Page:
ovarian cancer

Facts about ovarian cancer 

Q 1 what is ovarian cancer?

Ovarian cancer starts in the cells of the ovary. They are located in a woman’s pelvis, on both sides of the uterus (womb). They are two in number. They are found only in women. The ovaries have 2 main functions. They produce female sex hormones and mature eggs.

The eggs travel from the ovaries through the fallopian tubes into the uterus where the fertilized egg settles in and develops into a fetus. 

Q 2 What causes ovarian cancer? 

  • Women who have their first full-term pregnancy after age 35 or who never carried a pregnancy to term 
  • Family history of certain cancers such as having a family history of ovarian cancer, breast cancer, or colorectal cancer
  • Personal history of breast cancer
  • Hormone replacement therapy using estrogens alone or with progesterone after menopause have an increased risk of developing ovarian cancer especially if used more than 5 years. 
  • Smoking

Factors that can lower the risk of ovarian cancer

  • Pregnancy and breastfeeding
  • Birth control
    • Women who have used oral contraceptives (also known as birth control pills or the pill) have a lower risk of ovarian cancer. The risk is lower the longer the pills are used. Other forms of birth control such as tubal ligation (having fallopian tubes tied) and short use of IUDs (intrauterine devices) have also been associated with a lower risk of ovarian cancer.

Q 3 What are the types of ovarian cancer?

  • A non-cancerous tumor of the ovary

Non-Cancerous tumors are also called benign tumors. A benign tumor is a growth that does not spread to other parts of the body. Non-cancerous tumors are not usually life-threatening. 

Benign tumors are usually treated by surgery to remove the part of the ovary that contains the tumor or the entire ovary.

  • A cancerous tumor of the ovary 

They can grow into and destroy nearby tissue. It can also spread to other parts of the body. Cancerous tumors are also called malignant tumors.

Types of non- cancerous tumor of the ovary 

  • Cystadenoma
  • Adenofibroma
  • Cystadenofibroma.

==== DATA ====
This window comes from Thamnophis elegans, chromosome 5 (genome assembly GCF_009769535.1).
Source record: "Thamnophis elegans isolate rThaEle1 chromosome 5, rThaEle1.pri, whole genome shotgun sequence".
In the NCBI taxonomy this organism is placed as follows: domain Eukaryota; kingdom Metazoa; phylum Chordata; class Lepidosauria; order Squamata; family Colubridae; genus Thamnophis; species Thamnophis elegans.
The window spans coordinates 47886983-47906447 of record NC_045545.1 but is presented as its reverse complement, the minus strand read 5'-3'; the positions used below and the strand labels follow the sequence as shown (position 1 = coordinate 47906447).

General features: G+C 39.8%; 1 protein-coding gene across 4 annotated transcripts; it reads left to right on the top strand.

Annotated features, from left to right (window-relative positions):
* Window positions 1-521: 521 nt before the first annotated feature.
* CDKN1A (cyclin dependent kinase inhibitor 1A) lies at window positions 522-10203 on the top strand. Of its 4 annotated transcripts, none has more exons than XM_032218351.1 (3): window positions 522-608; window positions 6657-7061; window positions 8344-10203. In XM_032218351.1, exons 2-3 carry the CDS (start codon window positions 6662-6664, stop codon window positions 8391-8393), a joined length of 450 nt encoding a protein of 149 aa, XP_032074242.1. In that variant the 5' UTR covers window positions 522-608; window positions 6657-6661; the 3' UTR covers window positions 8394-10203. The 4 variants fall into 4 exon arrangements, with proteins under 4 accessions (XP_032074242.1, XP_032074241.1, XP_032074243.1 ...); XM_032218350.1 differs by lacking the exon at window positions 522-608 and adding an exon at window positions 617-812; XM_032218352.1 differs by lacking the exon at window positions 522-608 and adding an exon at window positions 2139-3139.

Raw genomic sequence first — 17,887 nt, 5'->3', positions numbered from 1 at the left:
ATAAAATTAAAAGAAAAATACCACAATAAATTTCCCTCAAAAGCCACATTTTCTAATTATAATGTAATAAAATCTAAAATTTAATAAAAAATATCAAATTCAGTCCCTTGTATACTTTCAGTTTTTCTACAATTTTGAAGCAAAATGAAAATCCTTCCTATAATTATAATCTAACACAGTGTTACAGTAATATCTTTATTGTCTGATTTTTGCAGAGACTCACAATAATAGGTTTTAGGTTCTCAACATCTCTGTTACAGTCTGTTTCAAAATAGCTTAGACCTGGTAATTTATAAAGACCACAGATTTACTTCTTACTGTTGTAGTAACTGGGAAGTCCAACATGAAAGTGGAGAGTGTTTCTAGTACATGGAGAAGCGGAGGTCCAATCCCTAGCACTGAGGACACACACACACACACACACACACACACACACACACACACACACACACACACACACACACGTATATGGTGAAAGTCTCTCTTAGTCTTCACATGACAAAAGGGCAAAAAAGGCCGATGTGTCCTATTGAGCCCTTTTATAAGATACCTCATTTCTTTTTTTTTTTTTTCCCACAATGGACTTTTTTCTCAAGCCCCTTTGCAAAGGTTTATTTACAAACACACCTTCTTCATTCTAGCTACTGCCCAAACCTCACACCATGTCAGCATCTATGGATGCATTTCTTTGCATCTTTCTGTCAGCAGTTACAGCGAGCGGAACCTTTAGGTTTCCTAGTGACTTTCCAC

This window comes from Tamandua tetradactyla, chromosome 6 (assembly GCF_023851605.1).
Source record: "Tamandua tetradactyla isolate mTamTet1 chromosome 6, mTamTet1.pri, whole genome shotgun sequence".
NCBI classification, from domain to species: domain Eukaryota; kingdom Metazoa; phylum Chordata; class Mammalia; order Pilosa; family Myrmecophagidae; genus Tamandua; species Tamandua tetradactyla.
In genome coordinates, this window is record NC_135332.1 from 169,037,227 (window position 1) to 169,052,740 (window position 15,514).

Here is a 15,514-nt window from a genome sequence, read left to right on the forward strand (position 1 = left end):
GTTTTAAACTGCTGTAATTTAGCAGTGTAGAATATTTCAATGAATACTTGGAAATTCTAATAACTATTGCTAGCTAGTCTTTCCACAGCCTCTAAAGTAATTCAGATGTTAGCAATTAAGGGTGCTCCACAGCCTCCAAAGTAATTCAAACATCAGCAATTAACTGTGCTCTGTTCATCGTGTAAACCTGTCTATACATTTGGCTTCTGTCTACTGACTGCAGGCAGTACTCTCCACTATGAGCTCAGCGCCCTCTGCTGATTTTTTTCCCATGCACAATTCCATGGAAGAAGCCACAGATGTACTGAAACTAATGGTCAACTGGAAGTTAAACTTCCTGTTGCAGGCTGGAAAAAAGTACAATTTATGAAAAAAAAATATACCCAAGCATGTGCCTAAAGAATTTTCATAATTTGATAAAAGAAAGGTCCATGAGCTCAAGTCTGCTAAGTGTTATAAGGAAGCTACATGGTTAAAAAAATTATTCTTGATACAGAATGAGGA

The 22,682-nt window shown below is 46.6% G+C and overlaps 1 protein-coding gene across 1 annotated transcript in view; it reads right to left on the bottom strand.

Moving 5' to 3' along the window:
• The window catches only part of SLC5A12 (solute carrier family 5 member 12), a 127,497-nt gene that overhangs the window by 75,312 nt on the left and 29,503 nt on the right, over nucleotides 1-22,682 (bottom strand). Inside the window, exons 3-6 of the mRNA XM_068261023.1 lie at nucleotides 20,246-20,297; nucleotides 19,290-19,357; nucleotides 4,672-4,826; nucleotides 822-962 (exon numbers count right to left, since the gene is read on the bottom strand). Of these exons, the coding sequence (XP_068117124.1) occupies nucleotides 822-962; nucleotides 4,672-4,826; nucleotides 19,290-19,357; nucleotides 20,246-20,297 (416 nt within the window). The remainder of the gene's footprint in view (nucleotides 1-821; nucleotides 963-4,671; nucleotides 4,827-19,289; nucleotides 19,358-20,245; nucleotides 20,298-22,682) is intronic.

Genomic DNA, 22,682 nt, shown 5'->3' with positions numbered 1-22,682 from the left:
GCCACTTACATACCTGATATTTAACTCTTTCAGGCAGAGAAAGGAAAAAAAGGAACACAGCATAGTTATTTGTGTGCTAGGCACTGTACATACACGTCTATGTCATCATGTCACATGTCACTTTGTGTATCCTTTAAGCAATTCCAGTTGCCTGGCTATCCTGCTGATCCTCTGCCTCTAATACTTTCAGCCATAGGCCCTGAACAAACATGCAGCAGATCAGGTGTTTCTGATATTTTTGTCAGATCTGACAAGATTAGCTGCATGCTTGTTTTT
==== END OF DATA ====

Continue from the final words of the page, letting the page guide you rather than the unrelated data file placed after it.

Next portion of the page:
• Thecoma
  • Fibroma
  • Fibrothecoma 
  • Mature cystic teratomas or dermoid cysts
  • Functional Cysts

Types of cancerous tumors of the ovary 

  • Epithelial tumors

Epithelial tumors start in epithelial cells, which make up the outer layer of the ovary (called the epithelium). It is the type of cancer that is most commonly called “ovarian cancer.” 

  • Serous carcinoma is the most common type of cancerous epithelial tumor. 
  • Mucinous carcinoma 
  • Endometrioid carcinoma 
  • Clear cell carcinoma 
  • Malignant mesodermal mixed tumors (also called carcinosarcoma or MMMT) 
  • Tumors of borderline malignancy

This category is between cancerous and noncancerous types. 

These tumors are also known as tumors of low malignant potential, borderline tumors

  • Serous borderline tumors 
  • Mucinous borderline tumors 
  • Endometrioid borderline tumors 
  • Clear cell borderline tumors 
  • Brenner (transitional cell) borderline tumors 
  • Stromal tumors

Also called sex cord-stromal tumors. They start in the cells of the stromal tissues that support the ovary. 

  • Granulosa cell tumors are the most common type of malignant stromal tumors. 
  • Gynandroblastomas 
  • Steroid cell tumors 
  • Germ cell tumors

Germ cell tumors start in the cells that make the eggs (called germ cells) in the ovary. They usually develop in young women in their teens and 20s.

  • Dysgerminomas are the most common cancerous ovarian germ cell tumor
  •  Yolk sac tumors 
  • Immature teratomas  
  • Embryonal 

Q 4 What are the symptoms of ovarian cancer? 

The most common symptoms include:

  • Pelvic or abdominal pain